There appears to be no joy in libville tonight, sports fans. The huge bounce in viewers that the Great Left Hope – aka Keith Olbermann of MSNBC – enjoyed after his much maligned tirade against President Bush on the fifth anniversary of 9/11 has dissipated as quickly as a campaign promise by one of the politicians he so reveres.
As reported by TVNewser, Olby’s newly born faithful must have found something better to do Wednesday night – as if they had limited options – for his total number of viewers declined by almost 200,000, or a whopping 28 percent from Tuesday. And, as is typically the case, Olby trailed the pack of cable news programs in the 8PM EST time slot, once again getting trounced by Paula Zahn, Nancy Grace, and, especially Bill O’Reilly who garnered more than four times the viewers as the K-man. Nice job, Keith!
When Ben Cardin, the Democratic nominee for U.S. Senator from Maryland, appeared on this afternoon's Hardball, host Chris Matthews played a Cardin TV ad most of which was taken up by Cardin informing voters that:
"I always try to do what's right, what's in the best interest of Maryland families: taking on the drug companies, the oil companies, the insurance companies."
Let's first note Cardin's daring admission that he tries to do 'what's right.' Bold stuff! Actually, come to think of the track record of Maryland politicians when it comes to obeying the law, maybe it is a rather maverick position after all.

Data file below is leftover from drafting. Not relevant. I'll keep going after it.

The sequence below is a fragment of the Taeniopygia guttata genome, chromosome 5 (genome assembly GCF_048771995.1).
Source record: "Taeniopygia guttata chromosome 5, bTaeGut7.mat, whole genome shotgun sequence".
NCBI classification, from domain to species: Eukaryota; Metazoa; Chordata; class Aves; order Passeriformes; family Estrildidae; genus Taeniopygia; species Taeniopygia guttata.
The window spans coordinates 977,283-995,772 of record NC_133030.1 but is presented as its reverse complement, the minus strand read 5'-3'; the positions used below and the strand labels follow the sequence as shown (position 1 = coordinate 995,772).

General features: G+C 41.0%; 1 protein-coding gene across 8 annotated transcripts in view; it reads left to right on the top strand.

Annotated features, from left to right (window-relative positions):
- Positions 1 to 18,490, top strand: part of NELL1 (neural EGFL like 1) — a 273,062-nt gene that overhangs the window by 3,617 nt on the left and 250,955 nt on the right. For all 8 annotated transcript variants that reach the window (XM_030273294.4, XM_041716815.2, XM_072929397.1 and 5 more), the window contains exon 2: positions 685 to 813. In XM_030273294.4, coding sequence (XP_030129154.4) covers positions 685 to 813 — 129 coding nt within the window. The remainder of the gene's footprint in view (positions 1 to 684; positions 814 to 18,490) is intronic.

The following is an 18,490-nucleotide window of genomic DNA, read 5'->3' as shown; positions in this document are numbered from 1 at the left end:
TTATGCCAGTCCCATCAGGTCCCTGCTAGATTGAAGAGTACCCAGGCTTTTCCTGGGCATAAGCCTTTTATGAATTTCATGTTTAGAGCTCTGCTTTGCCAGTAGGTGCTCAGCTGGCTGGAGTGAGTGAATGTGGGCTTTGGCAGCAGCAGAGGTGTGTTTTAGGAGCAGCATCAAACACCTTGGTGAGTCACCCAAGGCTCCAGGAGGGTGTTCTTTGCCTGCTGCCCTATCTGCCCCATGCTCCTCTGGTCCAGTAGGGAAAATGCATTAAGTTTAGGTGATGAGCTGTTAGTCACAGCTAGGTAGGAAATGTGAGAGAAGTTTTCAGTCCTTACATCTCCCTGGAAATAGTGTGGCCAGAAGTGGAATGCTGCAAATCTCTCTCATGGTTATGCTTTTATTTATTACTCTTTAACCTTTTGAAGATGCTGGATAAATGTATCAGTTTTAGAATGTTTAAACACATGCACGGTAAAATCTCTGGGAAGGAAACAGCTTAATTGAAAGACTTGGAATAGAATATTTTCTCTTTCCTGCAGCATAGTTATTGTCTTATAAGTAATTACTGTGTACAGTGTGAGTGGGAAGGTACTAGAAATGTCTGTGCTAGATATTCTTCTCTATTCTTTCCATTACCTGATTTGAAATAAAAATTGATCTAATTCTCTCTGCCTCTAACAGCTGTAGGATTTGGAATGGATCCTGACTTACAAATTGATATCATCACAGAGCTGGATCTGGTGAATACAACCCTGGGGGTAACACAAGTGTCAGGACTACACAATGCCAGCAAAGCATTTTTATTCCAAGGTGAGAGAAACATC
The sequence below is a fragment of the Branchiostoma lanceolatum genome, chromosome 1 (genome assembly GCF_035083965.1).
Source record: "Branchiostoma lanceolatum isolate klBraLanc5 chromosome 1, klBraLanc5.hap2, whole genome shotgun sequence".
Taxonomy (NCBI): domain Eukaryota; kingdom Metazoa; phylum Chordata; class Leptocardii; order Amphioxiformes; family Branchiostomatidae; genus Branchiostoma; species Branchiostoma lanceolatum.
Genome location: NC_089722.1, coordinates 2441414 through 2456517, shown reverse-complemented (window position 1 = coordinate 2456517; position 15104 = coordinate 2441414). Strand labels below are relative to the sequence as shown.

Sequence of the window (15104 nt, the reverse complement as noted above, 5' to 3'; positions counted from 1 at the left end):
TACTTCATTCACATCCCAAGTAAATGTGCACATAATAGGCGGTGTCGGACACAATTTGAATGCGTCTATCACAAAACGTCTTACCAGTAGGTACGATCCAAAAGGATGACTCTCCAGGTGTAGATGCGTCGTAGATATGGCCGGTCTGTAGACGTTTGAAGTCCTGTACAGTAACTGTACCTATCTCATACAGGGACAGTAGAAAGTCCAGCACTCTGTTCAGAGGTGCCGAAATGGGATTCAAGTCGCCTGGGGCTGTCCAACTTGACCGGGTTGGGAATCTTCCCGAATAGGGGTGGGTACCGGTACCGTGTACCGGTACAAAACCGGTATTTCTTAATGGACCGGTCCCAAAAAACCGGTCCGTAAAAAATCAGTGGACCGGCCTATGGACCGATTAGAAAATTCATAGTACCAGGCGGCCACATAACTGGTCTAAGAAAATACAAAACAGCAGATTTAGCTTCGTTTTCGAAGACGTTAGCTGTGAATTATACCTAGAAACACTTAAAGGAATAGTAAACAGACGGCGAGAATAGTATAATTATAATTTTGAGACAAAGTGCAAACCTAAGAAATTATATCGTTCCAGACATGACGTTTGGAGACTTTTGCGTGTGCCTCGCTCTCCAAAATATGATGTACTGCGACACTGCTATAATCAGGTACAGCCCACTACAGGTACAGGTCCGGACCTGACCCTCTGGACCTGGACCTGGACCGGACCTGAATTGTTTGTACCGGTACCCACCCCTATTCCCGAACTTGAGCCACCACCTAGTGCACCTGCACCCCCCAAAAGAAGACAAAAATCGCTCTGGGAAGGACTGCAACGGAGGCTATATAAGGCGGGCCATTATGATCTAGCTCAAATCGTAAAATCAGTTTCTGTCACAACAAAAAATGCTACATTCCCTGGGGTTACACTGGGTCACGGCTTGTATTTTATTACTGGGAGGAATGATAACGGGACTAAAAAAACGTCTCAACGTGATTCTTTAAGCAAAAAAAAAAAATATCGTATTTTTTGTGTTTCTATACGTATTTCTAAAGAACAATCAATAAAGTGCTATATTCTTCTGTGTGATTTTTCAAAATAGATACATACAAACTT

But moving to the meat of his message, is this the platform that Dems in general and Cardin in particular want to offer voters? Vote for us: we'll attack our country's biggest employers and taxpayers! You might call the platform: Cardin vs. Capitalism.
By now, many of you likely heard about the embarrassing and utterly disgraceful comments made by MSNBC’s Keith Olbermann on the fifth anniversary of the 9/11 attacks as reported here and here. Judging from ratings figures the following evening, Olbermann’s vitriol was a hit with his viewers.
As reported Wednesday by TVNewser, Olbermann’s ratings skyrocketed on Tuesday. His showing was good enough to put him ahead of CNN’s Paula Zahn and CNN Headline News’s Nancy Grace in the 8PM EST time slot, a feat that KO rarely achieves. His estimated 695,000 viewers was 34 percent more than the 518,000 that actually watched this atrocity Monday evening – which was also, as typical, fewer viewers than watched Paula Zahn and Nancy Grace. This was also 75 percent more than the 397,000 viewers KO had on Friday, September 8.
Chris Matthews is as frustrated as an able-bodied seaman after six months without shore leave. While Matthews clearly senses this is the year for the Dems to snatch back the Speaker's gavel, hisfrustration is born of the fear that the Dems will squander the opportunity out of timidity - an unwillingness to attack President Bush on the war in Iraq.